Saturday, February 14, 2004

Reconsidering the Evangelicals

J. Collins Fisher's weblog speaks about the waking of the American conscience. She suggests that the US is starting to get fed up with the Christian Right. I sincerely hope that JCF is correct.

At the same time, I am uncomfortable with labeling the Christian Right as the Evangelicals. I know I often do this as I struggle for some shorthand way of naming the militant form of Christianity that has seemed to speak with such a strident voice over the last 25 years. Recently, I referred to the 60 Minutes segment, Rise Of The Righteous Army. On a second reading, I am not sure that 60 Minutes looked deeply enough into the Evangelical movement. It appears that they focused on the fringe element, motivated by their need for sensationalism.

I do not consider myself an Evangelical, as the term is used today. If it ever returns to its root definition, describing one who has a passion for proclaiming the Gospel in word and deed, I would proudly claim the label. But, as long as it is used to identify a party within the Church, I cannot see myself attending that particular party. Of course, I cannot imagine receiving an invitation to attend it either, which may make it a moot point?

Having said that, I still find myself uncomfortable with the sweeping generalizations by CBS regarding Evangelicals. I have been quite frustrated over the last 20 years with similar statements being made regarding liberals. I would hope that liberals do not fall into the same error of painting those with whom they disagree with broad brush strokes. It would be a shame to paint Tony Campollo and Philip Yancey, not to mention John Wesley and William Wilberforce, with the same brush as Pat Robertson and Jerry Falwell.

Just as any image falls short of the reality it attempts to symbolize, so words can never fully contain that which they attempt to express. They have to be used carefully.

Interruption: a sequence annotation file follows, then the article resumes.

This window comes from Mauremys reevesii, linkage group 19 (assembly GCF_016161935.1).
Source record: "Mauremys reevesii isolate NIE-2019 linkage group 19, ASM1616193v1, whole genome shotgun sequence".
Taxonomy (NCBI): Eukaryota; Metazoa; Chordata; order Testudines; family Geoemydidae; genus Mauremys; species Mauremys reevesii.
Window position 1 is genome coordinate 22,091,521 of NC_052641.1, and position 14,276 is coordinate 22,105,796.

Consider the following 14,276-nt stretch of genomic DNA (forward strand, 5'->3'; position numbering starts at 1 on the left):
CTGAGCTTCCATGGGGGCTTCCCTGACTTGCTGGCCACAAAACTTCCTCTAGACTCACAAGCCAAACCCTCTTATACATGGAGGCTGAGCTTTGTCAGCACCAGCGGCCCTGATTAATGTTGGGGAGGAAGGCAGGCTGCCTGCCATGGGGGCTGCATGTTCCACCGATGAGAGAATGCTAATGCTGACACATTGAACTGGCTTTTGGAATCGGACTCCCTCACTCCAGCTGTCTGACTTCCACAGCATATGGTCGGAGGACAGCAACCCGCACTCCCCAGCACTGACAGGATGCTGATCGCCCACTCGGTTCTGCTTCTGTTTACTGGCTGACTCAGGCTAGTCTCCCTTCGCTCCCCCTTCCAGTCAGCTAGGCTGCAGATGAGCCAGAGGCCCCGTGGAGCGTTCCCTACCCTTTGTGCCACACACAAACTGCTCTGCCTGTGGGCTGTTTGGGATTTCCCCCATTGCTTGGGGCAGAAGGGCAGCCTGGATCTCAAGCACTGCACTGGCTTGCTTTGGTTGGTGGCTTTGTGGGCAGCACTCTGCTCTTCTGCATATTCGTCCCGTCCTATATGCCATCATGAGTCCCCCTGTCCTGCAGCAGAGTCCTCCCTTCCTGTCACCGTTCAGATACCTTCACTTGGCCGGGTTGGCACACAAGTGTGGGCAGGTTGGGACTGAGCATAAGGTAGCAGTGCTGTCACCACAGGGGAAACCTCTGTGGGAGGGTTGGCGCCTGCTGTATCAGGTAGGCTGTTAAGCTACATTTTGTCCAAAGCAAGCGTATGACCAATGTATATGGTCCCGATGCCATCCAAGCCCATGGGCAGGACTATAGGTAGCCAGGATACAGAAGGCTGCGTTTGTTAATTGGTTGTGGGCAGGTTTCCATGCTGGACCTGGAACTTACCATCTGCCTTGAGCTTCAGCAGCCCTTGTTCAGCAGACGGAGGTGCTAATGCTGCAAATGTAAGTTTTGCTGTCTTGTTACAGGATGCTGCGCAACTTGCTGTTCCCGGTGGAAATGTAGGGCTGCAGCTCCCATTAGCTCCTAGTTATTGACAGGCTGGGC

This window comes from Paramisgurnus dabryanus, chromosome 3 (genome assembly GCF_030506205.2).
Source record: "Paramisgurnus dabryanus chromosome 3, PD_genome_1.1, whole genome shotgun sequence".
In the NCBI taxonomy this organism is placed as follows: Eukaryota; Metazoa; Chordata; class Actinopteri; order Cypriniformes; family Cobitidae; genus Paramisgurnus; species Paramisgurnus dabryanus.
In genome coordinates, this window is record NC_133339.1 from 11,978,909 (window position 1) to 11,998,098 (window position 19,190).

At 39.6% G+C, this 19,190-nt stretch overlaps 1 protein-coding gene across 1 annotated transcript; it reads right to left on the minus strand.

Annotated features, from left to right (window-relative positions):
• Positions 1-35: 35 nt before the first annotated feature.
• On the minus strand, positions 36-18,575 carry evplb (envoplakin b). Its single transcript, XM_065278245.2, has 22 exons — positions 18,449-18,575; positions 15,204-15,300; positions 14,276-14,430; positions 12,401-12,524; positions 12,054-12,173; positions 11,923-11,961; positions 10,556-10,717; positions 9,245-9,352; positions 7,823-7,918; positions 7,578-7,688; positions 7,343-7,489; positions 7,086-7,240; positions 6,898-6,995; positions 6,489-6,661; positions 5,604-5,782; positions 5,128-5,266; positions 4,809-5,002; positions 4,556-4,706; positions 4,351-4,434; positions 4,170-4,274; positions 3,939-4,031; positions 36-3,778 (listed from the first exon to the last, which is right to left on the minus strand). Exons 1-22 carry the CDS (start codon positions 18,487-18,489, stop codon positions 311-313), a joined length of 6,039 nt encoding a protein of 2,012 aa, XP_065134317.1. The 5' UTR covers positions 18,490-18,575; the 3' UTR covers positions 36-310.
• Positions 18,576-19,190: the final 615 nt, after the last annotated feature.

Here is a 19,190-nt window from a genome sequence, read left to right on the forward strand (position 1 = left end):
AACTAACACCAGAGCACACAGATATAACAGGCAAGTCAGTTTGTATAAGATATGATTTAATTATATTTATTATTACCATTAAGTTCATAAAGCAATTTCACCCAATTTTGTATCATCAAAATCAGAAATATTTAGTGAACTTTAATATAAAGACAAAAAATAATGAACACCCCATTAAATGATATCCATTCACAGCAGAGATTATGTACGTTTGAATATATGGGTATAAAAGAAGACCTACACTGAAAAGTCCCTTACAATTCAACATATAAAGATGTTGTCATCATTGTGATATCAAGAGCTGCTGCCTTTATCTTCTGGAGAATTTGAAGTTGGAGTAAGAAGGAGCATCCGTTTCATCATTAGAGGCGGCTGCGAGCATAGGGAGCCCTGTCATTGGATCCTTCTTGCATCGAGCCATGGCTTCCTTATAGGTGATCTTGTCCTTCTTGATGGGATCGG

What would be an appropriate term for the militant and extremist form of Christianity that emerged during the 20th century? For now, I'm going to use the term Fundamentalism, as it is defined by Karen Armstrong in The Battle for God;

At the outset of their monumental six-volume Fudamentalist Project, Martin E. Marty and R. Scott Appleby argue that the "fundamentalisms" all follow a certain pattern. They are embattled forms of spirituality, which have emerged as a response to a perceived crisis. They are engaged in a conflict with enemies whose secular policies and beliefs seem inimical to religion itself. Fundamentalists do not regard this battle as a conventional political struggle, but experience it as a cosmic war between the forces of good and evil. They fear annihilation, and try to fortify their beleaguered identity by means of selective retrieval of certain doctrines and practices from the past. To avoid contamination, they often withdraw from mainstream society to create a counterculture; yet fundamentalists are not impractical dreamers. They have absorbed the pragmatic rationalism of modernity, and, under the guidance of charismatic leaders, they have refined these "fundamentals" so as to create an ideology that provides the faithful with a plan of action. Eventually they fight back and attempt to resacrilize an increasing skeptical world.
(The Battle for God, p. xiii)

Using that as a definition of the term, I think that Fundamentalism correctly identifies extremists within Christianity, Judaism, and Islam. I think it is also appropriate as a term to identify the angry minority within the Episcopal Church whose intent is to "punish" those with whom they disagree.

In summary; on further reflection I felt the need to make it clear that although I see Fundamentalists within the ranks of the Evanglicals, not all Evangelicals are Fundamentalists.


No comments:

Post a Comment